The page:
The participants in our study on Mumbai’s relationship to the Konkan region are Sidhi Jadhav, Rutuja Jadhav, Prajwal Kamble, (from Naigaon) and Akshay and Ankit Takle (Bhandup), all of them in their teens. Their families come from different villages in the Konkan region, primarily the district of Ratnagiri.
They gave us interesting insights on mobility and urbanism with their continuous travel between Mumbai and their villages. Being second- or third-generation migrants, they have unique experiences of their own, as well as memories inherited from their families. Our workshop with them was a chance to meet collectively and discuss aspects of the study together.
While they have all grown up entirely in Mumbai, they make frequent trips to their villages in the Konkan region. They largely expressed a sort of nostalgia for idyllic rural life. Sidhi and her cousin Prajwal said that village houses should be made of mud, not brick, and that the village should not become “too modern”, or “like the city”, where the landscape is destroyed and the environment becomes crowded and polluted.
Akshay and Ankit’s father, Mr. Takle, is currently constructing a house in their village, Somgiri. Though a contractor himself, he is not an expert in laterite, the local stone of the village, and has hired a local contractor because he specifically wants his house made of traditional Konkan village house materials.
Akshay and Prajwal said that they would move to the village if they were able to get good jobs there. Regardless of – or perhaps because of – the constant movement, the village still informs their identity.
They also asserted that such alternatives to the city are important to the growth story of India. Against a backdrop of expanding transport systems and increased mobility, towns are becoming more relevant economic centers to villages, placing them in a highly networked sytem of typologies.
There is a man in Rutuja’s village who works as a teacher in Ratnagiri – though he has family in Mumbai. His daily commute is mainly between his village Ukshi, and the city of Ratnagiri. This lateral economic growth can become a very relevant pattern in the Konkan region.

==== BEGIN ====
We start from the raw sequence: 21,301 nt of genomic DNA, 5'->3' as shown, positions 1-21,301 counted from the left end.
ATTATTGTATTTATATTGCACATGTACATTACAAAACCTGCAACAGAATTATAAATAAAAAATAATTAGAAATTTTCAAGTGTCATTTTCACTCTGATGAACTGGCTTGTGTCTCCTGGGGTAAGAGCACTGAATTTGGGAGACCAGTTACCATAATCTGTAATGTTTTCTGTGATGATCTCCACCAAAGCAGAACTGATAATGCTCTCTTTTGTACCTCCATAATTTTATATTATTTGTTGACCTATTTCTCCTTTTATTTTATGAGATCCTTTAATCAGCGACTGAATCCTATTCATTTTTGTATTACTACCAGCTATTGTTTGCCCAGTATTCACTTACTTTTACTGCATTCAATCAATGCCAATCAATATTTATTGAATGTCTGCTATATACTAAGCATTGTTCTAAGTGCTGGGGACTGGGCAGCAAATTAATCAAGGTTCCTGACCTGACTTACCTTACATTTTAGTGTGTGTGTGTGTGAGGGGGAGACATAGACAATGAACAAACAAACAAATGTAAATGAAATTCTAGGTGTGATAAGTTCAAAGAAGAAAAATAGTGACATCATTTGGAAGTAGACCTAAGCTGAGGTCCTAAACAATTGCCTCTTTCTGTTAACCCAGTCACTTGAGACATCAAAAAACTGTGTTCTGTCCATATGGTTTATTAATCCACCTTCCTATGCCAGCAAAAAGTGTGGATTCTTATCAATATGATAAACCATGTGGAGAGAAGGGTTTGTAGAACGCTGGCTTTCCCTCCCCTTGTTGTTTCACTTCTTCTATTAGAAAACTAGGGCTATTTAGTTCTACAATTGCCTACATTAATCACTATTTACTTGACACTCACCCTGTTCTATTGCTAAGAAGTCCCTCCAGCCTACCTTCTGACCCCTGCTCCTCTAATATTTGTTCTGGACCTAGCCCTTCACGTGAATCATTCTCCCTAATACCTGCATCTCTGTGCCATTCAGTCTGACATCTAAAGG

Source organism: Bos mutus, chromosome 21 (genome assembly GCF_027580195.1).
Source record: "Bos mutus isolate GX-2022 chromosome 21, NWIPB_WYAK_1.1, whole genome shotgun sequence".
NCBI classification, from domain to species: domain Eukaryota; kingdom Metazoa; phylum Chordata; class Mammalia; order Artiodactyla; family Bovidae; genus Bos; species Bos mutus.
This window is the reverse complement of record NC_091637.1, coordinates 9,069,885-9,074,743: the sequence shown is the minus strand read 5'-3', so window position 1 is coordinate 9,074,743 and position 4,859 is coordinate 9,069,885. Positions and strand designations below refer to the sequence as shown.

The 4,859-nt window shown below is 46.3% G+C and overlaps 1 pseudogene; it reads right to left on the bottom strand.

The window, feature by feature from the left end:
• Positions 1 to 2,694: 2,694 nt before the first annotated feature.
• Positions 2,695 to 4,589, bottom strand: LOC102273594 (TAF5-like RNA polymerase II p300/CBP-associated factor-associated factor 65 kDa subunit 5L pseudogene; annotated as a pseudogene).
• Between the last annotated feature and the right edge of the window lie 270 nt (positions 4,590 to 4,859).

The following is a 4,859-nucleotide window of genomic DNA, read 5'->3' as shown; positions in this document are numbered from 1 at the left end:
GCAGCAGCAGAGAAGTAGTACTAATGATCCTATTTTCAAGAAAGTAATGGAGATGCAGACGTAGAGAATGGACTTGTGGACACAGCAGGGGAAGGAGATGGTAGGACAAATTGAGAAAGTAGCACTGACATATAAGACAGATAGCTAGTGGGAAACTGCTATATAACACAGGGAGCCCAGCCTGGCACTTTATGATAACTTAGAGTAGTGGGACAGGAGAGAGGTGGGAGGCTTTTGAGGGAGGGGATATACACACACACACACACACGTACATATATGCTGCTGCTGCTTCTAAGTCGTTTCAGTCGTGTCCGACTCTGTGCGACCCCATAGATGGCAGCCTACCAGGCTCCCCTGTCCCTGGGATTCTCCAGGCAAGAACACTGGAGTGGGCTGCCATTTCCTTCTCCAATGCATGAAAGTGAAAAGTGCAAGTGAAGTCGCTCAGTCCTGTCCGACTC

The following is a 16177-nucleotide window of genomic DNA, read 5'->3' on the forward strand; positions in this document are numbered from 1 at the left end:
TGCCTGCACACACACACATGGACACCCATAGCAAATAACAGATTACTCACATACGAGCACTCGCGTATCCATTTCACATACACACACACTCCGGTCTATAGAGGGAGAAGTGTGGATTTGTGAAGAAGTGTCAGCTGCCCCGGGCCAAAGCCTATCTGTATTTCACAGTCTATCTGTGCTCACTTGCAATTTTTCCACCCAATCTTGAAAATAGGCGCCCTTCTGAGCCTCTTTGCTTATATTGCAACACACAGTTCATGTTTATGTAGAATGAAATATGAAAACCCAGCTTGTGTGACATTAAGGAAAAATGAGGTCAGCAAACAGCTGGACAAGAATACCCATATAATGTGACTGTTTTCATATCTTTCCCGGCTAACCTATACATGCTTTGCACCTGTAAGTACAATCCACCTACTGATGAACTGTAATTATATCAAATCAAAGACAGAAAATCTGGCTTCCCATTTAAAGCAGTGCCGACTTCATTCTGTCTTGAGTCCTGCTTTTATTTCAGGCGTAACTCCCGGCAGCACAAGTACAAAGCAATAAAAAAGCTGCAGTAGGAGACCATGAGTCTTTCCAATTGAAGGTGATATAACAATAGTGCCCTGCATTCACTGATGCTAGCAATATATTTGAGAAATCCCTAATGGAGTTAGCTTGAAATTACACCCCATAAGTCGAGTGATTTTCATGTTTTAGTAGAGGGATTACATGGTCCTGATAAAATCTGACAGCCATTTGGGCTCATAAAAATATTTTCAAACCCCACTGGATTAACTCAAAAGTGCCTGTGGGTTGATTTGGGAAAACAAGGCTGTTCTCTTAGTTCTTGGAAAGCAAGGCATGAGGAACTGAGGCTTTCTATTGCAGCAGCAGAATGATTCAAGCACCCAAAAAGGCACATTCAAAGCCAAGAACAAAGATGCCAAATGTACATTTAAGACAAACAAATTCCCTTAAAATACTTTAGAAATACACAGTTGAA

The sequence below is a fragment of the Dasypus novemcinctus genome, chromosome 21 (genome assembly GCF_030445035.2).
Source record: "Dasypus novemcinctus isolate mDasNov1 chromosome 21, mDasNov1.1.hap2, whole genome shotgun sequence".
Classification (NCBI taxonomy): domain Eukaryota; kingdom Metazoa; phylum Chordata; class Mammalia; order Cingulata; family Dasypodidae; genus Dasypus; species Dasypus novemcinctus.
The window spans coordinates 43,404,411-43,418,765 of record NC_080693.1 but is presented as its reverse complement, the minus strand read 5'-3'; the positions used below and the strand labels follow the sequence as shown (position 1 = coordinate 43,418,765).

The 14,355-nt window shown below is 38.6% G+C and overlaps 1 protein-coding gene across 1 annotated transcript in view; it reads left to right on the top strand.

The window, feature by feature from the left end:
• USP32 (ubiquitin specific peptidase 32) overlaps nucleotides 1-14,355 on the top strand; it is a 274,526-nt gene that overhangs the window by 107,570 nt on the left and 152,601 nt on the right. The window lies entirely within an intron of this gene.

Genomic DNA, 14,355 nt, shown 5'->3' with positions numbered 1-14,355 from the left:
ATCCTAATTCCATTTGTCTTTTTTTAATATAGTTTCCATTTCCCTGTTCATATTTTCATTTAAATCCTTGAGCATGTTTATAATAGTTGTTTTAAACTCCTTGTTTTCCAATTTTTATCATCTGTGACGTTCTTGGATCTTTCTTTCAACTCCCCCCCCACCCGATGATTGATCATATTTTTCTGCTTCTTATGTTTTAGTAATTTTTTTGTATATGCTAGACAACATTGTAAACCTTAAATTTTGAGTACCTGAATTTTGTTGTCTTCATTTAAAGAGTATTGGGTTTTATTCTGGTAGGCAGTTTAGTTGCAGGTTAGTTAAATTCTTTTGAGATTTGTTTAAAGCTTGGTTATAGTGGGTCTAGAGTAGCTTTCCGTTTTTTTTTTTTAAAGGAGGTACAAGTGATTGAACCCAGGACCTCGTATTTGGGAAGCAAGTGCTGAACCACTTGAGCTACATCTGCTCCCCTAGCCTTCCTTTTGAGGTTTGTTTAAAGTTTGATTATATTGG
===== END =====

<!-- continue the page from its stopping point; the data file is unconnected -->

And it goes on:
At the same time, being Mumbai-bred, the participants also expressed expectations of the village that are characteristic of city-dwellers. They said an ideal village would be one with urban facilities – basically electricity, water supply, mobile reception, and medical facilities. Though the main reason families initially migrated to the cities was for employment, no one said they would prefer working in the village or that an ideal village would be one with plenty of employment opportunities: a village where you can live all year-round.
“We go to the village for a change,” Rutuja informed us, “If we are in the village all the time, what change will we have?” In some ways, this is now the purpose of the village in their imagination.
Their situations show an interesting changing relationship with the village. While they continue to have expectations like their parents and grandparents, many of them, as well as their friends, do not exclusively associate travelling to the village as a trip back to one’s hometown to see family. It is as much a holiday trip, taken solely for recreation. Some of their friends, who don’t have family villages of their own, regularly accompany them on their summer trips.
Our discussion seemed to indicate that there are many things that are expected out of all of the various homes that people have. To transfer all of these expectations to one fixed geographical space is unnecessary and unrelatable given their situation.
We also talked about the act of travelling itself, which is an experience, associated with large groups and special journey songs. Sidhi, who travels almost every year by bus with her extended family, said, “We enjoy [the journey] – we sing songs, sometimes we carry instruments…and often you meet people on the bus who took the same bus the year before.”
This group represents a significant section of the population in Mumbai which has invested in the village, not just financially but socially and emotionally.